Beyond You and Me
This month I am writing to you on the flight back from AmericasMart in Atlanta after putting down the book “Start Something That Matters.” Reading about Blake Mycoskie’s journey of founding TOMS got me thinking.
TOMS is a brand known for its “One for One” program, which started with giving one pair of new shoes to a person in need for each pair purchased. Today they’ve given more than 75 million pairs.
The TOMS mission has since expanded to eyewear for sight, coffee for clean water, bags for safe birth and backpacks for bullying prevention.
This January weekend at the Atlanta International Gift & Home Furnishings Market more than 9,000 brands were represented in over 7 million square feet.
That’s an overwhelming amount of products that can stand out for a number of reasons. One that caught my eye, however, had a social component in the same vein as TOMS, although very different.
Solight Design’s flat, pop-open lights are waterproof, lightweight and, of course, solar powered.
Designed to withstand harsh weather conditions, these lights not only make for pretty backyard decorations but also have a mission much greater.
Every unit sold helps send these lights to areas without power, often areas affected by natural disasters such as the earthquake in Nepal or hurricanes in Haiti, Ecuador, and, most recently, Puerto Rico.
In this day and age, there are so many products out there with stories of giving back. Also at AmericasMart was Beyond Borders, the outdoor metal art company that empowers Haitian artists. Another one of my personal favorites is Love Your Melon, which provides a hat to a child with pediatric cancer for each hat purchased.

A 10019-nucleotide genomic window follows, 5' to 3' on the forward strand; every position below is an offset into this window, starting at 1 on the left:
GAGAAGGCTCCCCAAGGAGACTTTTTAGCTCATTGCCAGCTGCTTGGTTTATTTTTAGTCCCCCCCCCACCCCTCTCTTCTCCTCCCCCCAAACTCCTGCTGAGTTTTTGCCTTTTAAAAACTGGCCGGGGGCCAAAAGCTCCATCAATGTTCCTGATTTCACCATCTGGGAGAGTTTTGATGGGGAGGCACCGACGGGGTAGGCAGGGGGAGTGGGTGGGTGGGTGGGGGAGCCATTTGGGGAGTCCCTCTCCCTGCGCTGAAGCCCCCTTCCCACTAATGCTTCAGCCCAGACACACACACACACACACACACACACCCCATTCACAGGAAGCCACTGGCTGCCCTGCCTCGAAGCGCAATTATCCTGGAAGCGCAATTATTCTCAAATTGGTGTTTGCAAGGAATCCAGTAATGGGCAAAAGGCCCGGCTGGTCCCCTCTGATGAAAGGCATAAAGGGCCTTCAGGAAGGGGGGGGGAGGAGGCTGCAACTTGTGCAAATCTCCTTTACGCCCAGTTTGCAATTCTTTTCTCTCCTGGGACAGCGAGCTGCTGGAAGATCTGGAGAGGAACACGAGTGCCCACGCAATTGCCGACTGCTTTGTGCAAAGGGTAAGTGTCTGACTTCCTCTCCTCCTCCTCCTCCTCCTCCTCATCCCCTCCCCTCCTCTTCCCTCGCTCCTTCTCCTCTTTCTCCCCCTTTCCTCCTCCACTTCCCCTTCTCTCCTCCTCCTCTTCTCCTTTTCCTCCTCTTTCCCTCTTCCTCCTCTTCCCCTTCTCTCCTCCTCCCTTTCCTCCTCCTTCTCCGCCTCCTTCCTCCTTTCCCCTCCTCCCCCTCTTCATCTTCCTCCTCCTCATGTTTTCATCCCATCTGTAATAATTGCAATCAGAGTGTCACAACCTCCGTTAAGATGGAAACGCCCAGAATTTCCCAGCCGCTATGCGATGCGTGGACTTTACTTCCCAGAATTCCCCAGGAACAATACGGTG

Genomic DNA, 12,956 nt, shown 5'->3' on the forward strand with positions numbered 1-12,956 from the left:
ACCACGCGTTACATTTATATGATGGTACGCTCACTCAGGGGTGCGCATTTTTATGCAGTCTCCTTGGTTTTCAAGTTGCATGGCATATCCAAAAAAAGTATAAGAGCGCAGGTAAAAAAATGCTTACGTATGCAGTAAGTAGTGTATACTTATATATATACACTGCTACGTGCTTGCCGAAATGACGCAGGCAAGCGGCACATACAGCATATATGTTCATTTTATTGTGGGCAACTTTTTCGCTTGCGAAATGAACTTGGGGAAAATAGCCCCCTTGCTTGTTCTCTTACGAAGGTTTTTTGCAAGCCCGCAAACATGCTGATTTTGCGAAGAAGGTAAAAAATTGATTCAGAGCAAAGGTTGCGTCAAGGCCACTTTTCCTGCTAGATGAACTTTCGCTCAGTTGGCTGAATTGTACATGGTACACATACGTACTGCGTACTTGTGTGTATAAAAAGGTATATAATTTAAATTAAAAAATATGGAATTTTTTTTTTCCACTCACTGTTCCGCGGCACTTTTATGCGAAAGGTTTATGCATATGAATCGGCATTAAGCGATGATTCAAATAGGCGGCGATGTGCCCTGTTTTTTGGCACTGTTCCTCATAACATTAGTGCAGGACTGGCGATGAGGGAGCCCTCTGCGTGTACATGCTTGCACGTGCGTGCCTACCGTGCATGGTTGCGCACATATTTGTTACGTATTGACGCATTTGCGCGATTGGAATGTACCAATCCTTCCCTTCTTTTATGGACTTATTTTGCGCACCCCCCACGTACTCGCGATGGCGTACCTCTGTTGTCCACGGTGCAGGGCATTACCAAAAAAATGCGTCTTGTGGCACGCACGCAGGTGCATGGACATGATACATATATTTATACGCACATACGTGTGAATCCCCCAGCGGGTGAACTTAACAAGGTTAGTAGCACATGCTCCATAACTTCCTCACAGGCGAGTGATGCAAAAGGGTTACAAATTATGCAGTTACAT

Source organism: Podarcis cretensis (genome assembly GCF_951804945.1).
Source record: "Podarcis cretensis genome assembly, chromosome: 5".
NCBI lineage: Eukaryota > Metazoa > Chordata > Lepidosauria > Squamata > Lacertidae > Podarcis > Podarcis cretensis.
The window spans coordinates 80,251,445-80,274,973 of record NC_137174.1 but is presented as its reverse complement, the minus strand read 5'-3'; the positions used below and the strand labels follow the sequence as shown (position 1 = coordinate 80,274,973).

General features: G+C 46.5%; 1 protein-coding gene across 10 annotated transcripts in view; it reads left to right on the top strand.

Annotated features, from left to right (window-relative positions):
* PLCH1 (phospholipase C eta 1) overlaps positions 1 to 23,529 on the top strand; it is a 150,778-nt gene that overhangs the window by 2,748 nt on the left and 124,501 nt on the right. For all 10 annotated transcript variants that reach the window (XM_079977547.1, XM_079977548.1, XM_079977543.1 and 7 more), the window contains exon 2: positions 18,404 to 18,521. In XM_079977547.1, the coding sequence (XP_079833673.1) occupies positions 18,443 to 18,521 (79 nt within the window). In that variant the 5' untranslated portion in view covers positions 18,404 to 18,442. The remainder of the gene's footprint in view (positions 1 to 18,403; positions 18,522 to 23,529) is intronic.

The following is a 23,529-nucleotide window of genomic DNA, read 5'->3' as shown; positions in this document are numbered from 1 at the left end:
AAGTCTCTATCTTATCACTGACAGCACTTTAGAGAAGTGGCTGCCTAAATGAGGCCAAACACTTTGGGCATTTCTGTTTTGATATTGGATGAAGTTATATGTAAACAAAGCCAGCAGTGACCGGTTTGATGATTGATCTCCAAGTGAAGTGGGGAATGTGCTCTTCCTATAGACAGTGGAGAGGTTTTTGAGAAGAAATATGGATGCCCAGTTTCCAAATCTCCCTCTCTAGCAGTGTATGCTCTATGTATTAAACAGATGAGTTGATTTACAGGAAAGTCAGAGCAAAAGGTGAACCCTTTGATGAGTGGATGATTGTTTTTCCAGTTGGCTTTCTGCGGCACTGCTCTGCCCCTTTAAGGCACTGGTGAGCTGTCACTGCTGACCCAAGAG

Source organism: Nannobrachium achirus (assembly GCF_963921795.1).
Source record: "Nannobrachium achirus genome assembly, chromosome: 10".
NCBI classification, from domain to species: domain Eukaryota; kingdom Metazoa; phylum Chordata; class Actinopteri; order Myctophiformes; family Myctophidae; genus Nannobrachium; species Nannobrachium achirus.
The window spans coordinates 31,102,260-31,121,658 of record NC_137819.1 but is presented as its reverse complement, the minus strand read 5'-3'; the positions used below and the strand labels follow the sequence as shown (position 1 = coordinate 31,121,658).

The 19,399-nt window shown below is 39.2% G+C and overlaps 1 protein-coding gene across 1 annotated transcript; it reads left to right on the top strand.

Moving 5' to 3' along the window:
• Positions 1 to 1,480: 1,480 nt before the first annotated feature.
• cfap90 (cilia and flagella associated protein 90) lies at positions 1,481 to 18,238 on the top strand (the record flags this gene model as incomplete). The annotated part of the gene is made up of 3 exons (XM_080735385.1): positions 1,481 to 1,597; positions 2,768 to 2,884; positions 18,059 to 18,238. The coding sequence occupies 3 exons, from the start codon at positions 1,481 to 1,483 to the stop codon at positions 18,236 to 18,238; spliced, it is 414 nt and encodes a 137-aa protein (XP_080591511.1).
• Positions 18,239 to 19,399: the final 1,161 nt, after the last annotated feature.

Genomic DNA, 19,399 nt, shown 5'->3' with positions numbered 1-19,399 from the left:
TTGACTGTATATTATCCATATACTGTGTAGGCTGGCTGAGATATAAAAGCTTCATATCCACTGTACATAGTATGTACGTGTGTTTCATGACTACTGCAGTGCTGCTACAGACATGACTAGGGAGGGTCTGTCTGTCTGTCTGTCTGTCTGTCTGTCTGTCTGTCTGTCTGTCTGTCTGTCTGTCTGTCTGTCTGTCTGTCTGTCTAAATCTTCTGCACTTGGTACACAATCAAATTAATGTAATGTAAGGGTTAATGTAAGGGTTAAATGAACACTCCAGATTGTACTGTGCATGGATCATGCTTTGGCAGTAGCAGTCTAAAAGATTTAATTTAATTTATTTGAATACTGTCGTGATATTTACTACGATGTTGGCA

I could go on and on, but what does this have to do with your garden center? I’ve read multiple articles about how millennials are driving socially responsible consumption, so having products in this category and helping tell the stories could help get them in the door.
Beyond products though, I think it’s even more important to show you’re a socially responsible company and a business that your customers can trust. The products and plants already in your store can accomplish this.
Flip to page 12 to read how Greenscape Gardens in Missouri has embraced conservation and helping the environment. Activism, education, organizational partnerships and more have positioned the garden center as an authentic leader in the community.
Then, turn to page 16 to read about three garden centers from Colorado who are water conscious. Many customers who are purchasing plants with low water requirements have an environmental reason beyond just hoping they will be less work.
I’m about to begin Chapter Seven of “Start Something that Matters,” appropriately titled Giving Is Good Business.
Charity for those in need is top of mind, but you can also give back to your customers — through events like the one on page 46 — and give back to your community.
Customers will respond well to all three of these types of giving, and it’ll help them relate to and trust your business. This is important for customers of all ages, but I’d assert it’s crucial for customers of my generation.